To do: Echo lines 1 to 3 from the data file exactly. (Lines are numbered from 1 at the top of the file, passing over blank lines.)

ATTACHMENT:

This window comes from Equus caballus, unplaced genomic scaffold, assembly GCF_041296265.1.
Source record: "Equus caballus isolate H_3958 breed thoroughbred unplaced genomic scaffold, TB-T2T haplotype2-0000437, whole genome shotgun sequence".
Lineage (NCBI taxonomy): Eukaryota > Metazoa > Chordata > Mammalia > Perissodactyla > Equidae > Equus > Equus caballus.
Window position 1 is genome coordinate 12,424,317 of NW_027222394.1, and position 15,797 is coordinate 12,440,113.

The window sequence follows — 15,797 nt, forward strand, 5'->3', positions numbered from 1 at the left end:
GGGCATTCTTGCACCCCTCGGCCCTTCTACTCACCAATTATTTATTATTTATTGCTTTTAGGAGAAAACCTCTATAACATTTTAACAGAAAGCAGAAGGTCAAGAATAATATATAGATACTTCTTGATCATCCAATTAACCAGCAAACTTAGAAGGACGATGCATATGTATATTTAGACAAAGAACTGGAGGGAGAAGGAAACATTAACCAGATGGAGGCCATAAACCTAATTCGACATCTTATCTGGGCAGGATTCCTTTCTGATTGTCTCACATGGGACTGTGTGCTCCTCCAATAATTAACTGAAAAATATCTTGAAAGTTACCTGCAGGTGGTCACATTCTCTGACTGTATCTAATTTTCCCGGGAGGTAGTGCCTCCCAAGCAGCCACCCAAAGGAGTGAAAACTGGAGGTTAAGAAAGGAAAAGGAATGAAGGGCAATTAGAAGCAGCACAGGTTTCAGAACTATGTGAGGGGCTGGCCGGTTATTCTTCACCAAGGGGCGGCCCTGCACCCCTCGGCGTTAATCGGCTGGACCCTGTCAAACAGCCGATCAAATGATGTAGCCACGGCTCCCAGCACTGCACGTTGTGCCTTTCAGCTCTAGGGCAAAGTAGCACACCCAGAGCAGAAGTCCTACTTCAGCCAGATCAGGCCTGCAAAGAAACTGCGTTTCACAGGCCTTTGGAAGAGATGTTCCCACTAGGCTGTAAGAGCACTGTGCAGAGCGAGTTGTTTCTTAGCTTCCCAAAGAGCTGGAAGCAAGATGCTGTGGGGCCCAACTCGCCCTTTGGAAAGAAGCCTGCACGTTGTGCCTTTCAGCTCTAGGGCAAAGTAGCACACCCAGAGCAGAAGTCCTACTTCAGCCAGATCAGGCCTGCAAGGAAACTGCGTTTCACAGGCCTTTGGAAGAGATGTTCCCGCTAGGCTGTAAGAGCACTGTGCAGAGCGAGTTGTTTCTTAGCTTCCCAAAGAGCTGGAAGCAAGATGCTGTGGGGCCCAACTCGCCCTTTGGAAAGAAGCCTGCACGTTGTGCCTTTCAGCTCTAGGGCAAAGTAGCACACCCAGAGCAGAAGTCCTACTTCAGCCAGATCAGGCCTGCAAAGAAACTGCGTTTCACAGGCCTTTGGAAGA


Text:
This window comes from Equus caballus, unplaced genomic scaffold, assembly GCF_041296265.1.
Source record: "Equus caballus isolate H_3958 breed thoroughbred unplaced genomic scaffold, TB-T2T haplotype2-0000437, whole genome shotgun sequence".
Lineage (NCBI taxonomy): Eukaryota > Metazoa > Chordata > Mammalia > Perissodactyla > Equidae > Equus > Equus caballus.